In fact, several probiotic microorganisms are commonly used to inhibit bacterial infection such as Lactobacillus plantarum, Bacillus licheniformis and Bacillus subtilis. L. platarum, normal flora in porcine gastrointestinal tracts, has been reported to induce endogenous antimicrobial peptide synthesis in weaning piglets and improve pig growth and pork quality12,13. Pigs that received a probiotic-containing Bacillus licheniformis were shown to reduce porcine epidemic diarrhea virus infected vero cells14. In addition, a probiotic‐containing Bacillus licheniformis and Bacillus subtilis spores could improve productive performance and carcass quality in pigs15. However, probiotic microorganisms such as Enterococcus faecium and B. subtilis might serve as a reservoir for antimicrobial resistance (AMR) determinants16,17. Subtherapeutic antibiotics have been widely used to improve growth performance and food efficiency of weaned piglets. Low-dose chlortetracycline (0.5–1 g/sow daily) was used to increase breeding, conception rate, farrowing rates and litter size in sows18. Nonetheless, antimicrobial growth promoters can promote AMR strains of both Gram-positive and Gram-negative bacteria19. The utilization of antibiotics as growth promoters has been totally banned in the European Union since January 1, 200620. In Thailand, utilization of antibiotics as growth promoters in food animals is banned21,22. In fact, antimicrobial prophylaxis at therapeutic doses has been generally used on commercial farms for a short time period to treat and prevent bacterial infection during parturition and weaning. These chemicals might cause antibiotic selective pressure and lead to bacterial genome evolution, allowing AMR variants to survive and multiply and disturbing gut microbial balance23. AMR of several antimicrobials has been reported in weaned pigs (from 0 to 28 days post-weaning), receiving chlortetracycline at a therapeutic dose and penicillin at a metaphylactic dose24. Resistant bacteria play an important role not only in pig health management but also in human health as AMR could be passed to human via direct contact or as a consumer25. Since environment can also be a reservoir for AMR resistome and maintain AMR genes, the ‘One Health’ approach to AMR surveillance in humans, animals and environments is required, not only at the laboratory level but also at the epidemiological, clinical and population levels26.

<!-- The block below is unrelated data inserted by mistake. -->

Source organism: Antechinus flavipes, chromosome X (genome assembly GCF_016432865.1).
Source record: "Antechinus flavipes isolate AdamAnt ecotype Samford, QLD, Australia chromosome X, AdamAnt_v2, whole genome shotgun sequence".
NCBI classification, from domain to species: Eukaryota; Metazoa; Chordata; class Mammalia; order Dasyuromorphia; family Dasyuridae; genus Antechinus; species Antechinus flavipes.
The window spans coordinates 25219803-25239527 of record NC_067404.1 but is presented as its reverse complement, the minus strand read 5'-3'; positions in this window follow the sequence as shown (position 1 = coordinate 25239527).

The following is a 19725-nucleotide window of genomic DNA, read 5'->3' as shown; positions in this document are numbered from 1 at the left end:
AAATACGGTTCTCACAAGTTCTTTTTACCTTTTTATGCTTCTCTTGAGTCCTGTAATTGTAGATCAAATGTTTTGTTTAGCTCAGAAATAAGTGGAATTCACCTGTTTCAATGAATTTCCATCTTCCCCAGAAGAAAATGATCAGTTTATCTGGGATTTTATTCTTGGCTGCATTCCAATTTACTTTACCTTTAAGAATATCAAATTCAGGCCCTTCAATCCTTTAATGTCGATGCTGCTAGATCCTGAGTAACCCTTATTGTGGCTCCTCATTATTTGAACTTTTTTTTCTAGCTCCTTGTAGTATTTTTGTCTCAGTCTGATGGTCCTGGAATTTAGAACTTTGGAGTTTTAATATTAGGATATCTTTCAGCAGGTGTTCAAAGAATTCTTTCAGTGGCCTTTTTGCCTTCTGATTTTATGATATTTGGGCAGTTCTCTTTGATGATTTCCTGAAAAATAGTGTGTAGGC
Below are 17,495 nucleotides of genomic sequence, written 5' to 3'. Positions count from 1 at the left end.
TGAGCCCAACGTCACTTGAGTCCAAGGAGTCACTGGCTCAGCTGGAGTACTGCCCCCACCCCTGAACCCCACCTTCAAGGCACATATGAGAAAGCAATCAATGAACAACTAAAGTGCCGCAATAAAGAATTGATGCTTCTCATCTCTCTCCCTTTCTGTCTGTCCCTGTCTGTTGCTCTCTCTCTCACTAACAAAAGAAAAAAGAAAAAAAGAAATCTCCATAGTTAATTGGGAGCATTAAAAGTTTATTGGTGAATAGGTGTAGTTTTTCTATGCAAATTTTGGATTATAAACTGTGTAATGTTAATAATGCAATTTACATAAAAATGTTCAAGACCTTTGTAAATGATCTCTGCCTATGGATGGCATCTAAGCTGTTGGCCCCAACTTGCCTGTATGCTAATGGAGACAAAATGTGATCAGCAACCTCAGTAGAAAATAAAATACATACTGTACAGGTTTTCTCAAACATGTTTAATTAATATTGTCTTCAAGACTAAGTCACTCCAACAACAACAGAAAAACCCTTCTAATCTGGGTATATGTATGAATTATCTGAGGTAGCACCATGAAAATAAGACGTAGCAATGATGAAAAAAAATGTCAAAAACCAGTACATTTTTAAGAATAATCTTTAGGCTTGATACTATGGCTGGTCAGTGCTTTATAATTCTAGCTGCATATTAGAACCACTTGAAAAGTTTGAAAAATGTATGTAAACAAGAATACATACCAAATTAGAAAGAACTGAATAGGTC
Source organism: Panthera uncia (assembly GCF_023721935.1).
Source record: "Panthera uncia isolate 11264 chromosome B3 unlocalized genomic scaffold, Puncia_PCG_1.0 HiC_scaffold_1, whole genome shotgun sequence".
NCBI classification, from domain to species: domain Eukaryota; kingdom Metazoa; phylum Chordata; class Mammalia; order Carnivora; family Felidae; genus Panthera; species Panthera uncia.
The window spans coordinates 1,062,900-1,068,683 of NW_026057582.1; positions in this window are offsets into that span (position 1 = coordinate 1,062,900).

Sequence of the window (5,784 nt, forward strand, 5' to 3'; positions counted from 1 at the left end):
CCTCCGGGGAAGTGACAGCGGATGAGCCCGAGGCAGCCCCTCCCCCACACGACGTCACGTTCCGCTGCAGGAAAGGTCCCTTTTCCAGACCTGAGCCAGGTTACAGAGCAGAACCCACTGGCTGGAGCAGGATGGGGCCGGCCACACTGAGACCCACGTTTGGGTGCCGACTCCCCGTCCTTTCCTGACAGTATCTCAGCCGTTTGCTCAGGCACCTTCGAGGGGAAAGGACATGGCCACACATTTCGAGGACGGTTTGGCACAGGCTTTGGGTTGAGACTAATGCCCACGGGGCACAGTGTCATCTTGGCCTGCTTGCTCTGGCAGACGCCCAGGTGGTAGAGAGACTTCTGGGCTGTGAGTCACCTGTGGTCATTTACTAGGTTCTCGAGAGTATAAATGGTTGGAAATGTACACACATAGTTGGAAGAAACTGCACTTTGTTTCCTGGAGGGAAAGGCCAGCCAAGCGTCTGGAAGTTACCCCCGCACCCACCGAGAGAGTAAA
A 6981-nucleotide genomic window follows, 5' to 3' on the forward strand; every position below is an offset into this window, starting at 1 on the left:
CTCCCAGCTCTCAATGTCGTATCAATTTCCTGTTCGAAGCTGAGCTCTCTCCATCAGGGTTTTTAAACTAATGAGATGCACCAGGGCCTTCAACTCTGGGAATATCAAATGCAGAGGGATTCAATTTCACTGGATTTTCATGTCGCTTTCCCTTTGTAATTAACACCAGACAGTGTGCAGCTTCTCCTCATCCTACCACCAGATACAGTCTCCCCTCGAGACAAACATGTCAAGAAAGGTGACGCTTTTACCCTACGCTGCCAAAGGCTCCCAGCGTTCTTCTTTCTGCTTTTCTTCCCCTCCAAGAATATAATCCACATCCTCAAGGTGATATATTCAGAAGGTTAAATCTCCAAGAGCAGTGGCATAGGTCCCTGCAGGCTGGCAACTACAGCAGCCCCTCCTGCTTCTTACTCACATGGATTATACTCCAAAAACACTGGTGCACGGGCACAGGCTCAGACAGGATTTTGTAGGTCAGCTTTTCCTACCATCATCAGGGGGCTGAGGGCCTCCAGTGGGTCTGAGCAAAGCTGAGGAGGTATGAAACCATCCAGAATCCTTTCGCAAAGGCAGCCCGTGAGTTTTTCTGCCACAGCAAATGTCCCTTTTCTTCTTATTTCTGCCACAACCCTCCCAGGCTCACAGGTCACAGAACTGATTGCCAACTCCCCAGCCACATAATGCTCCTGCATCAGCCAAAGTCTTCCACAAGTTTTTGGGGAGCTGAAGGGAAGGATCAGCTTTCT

The objective of this study is to characterize the effect of weaning on the alteration of gut microbiome communities and AMR determinants in 24 commercial piglets (Landrace × Large White × Duroc Jersey) at day 3 pre-weaning (D. − 3), weaning day (D.0), days 3 (D.3) and 8 post-weaning (D.8) from 3 sows, using whole-genome shotgun sequencing.
Microbiome diversity and abundance